"This site was selected because it is one of the oldest churches in the area and will soon welcome the annual West Virginia AME conference. We are happy to help the congregation and community get ready for these guests," said the Rev. Marcia Allen.

Allen is a longtime member of the MLK committee and is interim director of Laughlin Chapel.

The tradition of the local committee organizing a commemorative march held on Sunday will be continued, but will have a single point of origin.

It will be followed by prayer and lunch at the Wheeling Jesuit University Chapel of Mary and Joseph, said Kulpa of events following the march in Wheeling.

The annual 1 p.m. Interfaith March for Peace along National Road begins on Bethany Pike, continues on National Road and Washington Avenue then ends at the Wheeling Jesuit chapel. This year the march begins at only one location, Temple Shalom on Bethany Pike.

Escorting the marchers will be the Laughlin Chapel Young Lions drum corps, an organization founded by the late Bishop Donald Pitts, a longtime MLK committee member who passed away in March 2009, said Kulpa.

Laughlin Chapel is located at 129-18th Street in Wheeling.

After the service, guests are invited to enjoy a lunch featuring traditional soul food available in Wheeling Jesuit's Benedum Room.

The meal is being prepared by Parkhurst Food Services at a cost of $4 per person. Parkhurst is donating part of the cost of the meal in.support of the MLK Day of Service.

At 4 p.m. Sunday, a special MLK service, organized by the Black Clergy Alliance and featuring Elder Eric Grey will be hosted at the Church of God & Saints of Christ, at 12th and Byron Streets, in Wheeling.

At 9 a.m. Monday, the annual children's breakfast will once again be held at West Virginia Northern Community College's Education Center in Wheeling.

Open to all, the children's breakfast is followed by children's programming at Laughlin Memorial Chapel.

The children will also enjoy a free lunch at Laughlin Chapel at noon.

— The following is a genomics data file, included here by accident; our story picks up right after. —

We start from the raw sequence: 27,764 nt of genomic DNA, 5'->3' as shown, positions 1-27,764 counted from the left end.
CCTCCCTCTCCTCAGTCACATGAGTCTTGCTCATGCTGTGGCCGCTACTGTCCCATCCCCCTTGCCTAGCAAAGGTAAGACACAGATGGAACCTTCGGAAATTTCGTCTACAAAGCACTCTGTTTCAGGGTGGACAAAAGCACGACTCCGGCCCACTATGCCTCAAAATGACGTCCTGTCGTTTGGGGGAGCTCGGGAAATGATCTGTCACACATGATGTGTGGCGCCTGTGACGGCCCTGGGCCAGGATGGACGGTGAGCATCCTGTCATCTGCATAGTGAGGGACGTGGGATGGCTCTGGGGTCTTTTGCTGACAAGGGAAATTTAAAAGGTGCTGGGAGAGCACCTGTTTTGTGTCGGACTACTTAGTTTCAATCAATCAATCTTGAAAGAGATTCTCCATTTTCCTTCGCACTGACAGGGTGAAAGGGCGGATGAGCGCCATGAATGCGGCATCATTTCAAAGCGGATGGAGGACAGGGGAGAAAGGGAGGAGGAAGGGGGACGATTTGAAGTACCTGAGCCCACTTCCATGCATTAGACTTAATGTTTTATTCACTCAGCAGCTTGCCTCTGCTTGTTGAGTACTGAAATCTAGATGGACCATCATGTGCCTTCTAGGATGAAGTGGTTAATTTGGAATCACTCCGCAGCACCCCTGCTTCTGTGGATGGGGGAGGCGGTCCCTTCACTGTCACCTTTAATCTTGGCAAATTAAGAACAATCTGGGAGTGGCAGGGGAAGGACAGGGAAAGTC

This event is a great way for children who have not been involved in this program previously to make this positive connection, he said.

"Monday, the service project for adult participants takes place from 9 a.m. to 2 p.m.," said Kulpa. "Anyone wanting to volunteer to help with this service project should arrive at the Laughlin Chapel by 9 a.m.".

Those interested in volunteering or joining the committee may contact Kulpa at 304-243-2210 or via email at rkulpa@wju.edu. Those wanting to volunteer for the MLK Day of Service are also invited to call Laughlin Chapel in advance at 304-232-2630.

At 3 p.m. Monday, winners of the YWCA's annual MLK children's essay contest read their winning essays and are honored for their scholastic efforts.

This public program will be held this year at the Laughlin Chapel.

Two community members will also be named during the 3 p.m. program and honored with special awards: the annual Martin Luther King Award and the Rosa Parks Award.

The committee will also honor three deceased members of the committee for their work and vision for justice: Rabbi Daniel Lowy, Ron Mulholland and Bishop Pitts, said Kulpa.

Lowy was rabbi emeritus of Wheeling's Temple Shalom and died last fall. Mulholland was the longtime Youth Services System Inc. administrator who died in December 2009.

The MLK committee will also make a $500 donation to the newly designated Bishop Donald Pitts Scholarship, a college scholarship program it will be awarded to a student in the future, according to organizers.

In addition to Kulpa, committee members include: Carry Byrum, YWCA Wheeling; Rabbi Beth Jacowitz Chottiner, Temple Shalom; Karyn Daniels, YWCA; Pastor Darrell Cummings, Bethlehem Temple; Joelle Ennis, City of Wheeling; Christie Fontaine, Laughlin Chapel; Terri Garrett, Human Rights Commission; Brenda Harris, St. Paul AME Church; Cory Hickman, Youth Services System; Austin Macri, VISTA; the Rev. James O'Brien, S. J. WJU; George Smoulder, United Way of the Upper Ohio Valley; Jared R. Tice, WVNCC; Rhonda West, YWCA; Becky Yesenczki, WVNCC and Maureen Zambito, WJU.